The district court stated:

But upon further cross examination Mr. Walker [plaintiff's attorney] brought out, at least Ms. Robinson admitted, that really the only thing that Gene's Nursing Home requested was that there be a change in instructors, remove Ms. Hayes, that there were not be a termination of the relationship between Gene's Nursing Home and Invesco, Inc.

It was also brought out that Rose Care took the same position.... So that's different from a loss of ... those nursing homes.... [Rose Care and Gene's] were willing to continue that relationship as a clinical site for the students of Invesco if there was a change in the instructorship. So, that sheds a different light on the situation. The Court was led to believe that there were four nursing homes who had withdrawn or threatened to withdraw completely.

Hayes v. Invesco, No. LR-C-87-412, at 7-8.


There is ample evidence in the record to support the district court's conclusion that most of the complaints aimed against Hayes and Teel were similar in nature and substance. In fact, there is even evidence to support the district court's finding that overall there were a few more complaints filed against Teel than Hayes. We do note, however, that like Hayes, Teel also had several positive reports in her file


Both Hayes in her brief and the court in its ruling focus on Invesco's claim that two sites threatened to sever their relationship with it


Hayes argues that Invesco is shifting strategy on appeal, arguing for the first time that two institutions threatened to withdraw. At trial, Hayes maintains Invesco only argued that four institutions had completely withdrawn. Hayes' argument is without merit. After a thorough review of the record, we find numerous instances where Invesco put on evidence which demonstrated two institutions had threatened to withdraw as a result of Hayes' actions. In fact, even the district court in its ruling acknowledges Invesco's arguments that two institutions had threatened to withdraw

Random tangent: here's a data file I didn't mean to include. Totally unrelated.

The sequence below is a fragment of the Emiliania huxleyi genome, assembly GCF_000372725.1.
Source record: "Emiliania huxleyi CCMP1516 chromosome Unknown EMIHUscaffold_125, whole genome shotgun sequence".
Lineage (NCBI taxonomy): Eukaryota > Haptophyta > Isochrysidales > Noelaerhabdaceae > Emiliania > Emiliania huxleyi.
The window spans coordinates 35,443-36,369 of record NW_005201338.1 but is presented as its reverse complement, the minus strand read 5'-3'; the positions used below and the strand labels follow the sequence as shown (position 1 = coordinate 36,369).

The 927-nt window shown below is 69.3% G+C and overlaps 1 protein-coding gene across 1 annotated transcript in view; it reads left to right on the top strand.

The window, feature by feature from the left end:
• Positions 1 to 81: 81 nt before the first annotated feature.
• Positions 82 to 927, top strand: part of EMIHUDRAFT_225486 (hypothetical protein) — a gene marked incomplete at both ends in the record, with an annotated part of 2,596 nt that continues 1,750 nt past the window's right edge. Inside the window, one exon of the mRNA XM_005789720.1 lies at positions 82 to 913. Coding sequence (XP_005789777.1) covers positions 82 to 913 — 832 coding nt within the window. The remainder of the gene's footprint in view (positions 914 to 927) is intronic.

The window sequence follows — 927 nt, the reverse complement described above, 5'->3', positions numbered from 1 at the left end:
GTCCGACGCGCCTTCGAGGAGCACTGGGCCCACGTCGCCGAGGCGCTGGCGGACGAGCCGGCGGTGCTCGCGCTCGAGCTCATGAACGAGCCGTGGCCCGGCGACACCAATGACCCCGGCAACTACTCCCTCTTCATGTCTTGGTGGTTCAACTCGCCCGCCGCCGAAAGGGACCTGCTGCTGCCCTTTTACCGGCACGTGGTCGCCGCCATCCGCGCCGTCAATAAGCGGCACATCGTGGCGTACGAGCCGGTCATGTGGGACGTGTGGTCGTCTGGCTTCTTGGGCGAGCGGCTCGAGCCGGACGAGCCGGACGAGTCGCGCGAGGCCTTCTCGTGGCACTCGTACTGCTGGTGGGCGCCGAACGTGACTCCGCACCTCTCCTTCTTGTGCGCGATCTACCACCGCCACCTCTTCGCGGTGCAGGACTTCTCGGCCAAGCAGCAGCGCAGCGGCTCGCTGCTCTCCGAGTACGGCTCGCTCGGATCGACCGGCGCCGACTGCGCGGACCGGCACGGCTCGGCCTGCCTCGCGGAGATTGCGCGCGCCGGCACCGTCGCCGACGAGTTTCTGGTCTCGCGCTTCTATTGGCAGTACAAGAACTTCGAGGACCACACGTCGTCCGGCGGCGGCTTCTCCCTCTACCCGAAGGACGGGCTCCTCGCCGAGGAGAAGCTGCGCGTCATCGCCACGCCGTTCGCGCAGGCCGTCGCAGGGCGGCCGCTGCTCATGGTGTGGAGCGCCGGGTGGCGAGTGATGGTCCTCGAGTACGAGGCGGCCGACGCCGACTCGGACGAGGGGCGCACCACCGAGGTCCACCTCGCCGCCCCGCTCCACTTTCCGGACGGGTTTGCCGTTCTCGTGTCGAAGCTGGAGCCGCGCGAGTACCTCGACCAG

We also note the record reflects that any investigation Robinson conducted regarding the complaint against Teel took place after Teel had been transferred to a different institution. To the extent the district court found the investigation took place before the transfer, this finding is wholly unsupported by the record. Therefore, Hayes' argument that her case was not investigated thoroughly until after she was terminated does not identify any disparate treatment


Hayes argues that the district court definitively found that Teel was "removed" from Trinity. Appellee's Brief at 37. We disagree. The district court refused to decide whether she was removed or brought back because of the expiration of the contract apparently because it was not important to its conclusion. Hayes v. Invesco, No. LR-C-87-412, at 15 ("Ms. Teel was removed from the nursing home and given a teaching assignment or brought back to the nursing or to Invesco and assigned another job") (emphasis added)


Because we have already concluded that Hayes and Teel were not similarly situated, we need not examine the effect of the district court's failure to mention the undisputed evidence that there was no classroom position available for Hayes to which she could have been transferred when Rose Care threatened to sever its relationship with Invesco, but there was a classroom position available at the time Teel left Trinity


Invesco not only explained what it had done but produced evidence to show it terminated Hayes not only because of all the complaints lodged against her but most importantly because she had lost two sites for Invesco and had caused Invesco to be threatened with the loss of two additional sites. Furthermore, there were no classroom positions available to which Hayes could be transferred. These reasons were articulated by Invesco below. Invesco met its burden. See Burdine, 450 U.S. at 254-55, 101 S.Ct. at 1094. We also note that in her brief, Hayes does not dispute that Invesco's stated justification for her termination was legitimate and nondiscriminatory. Instead, she argues the stated reason constituted mere pretext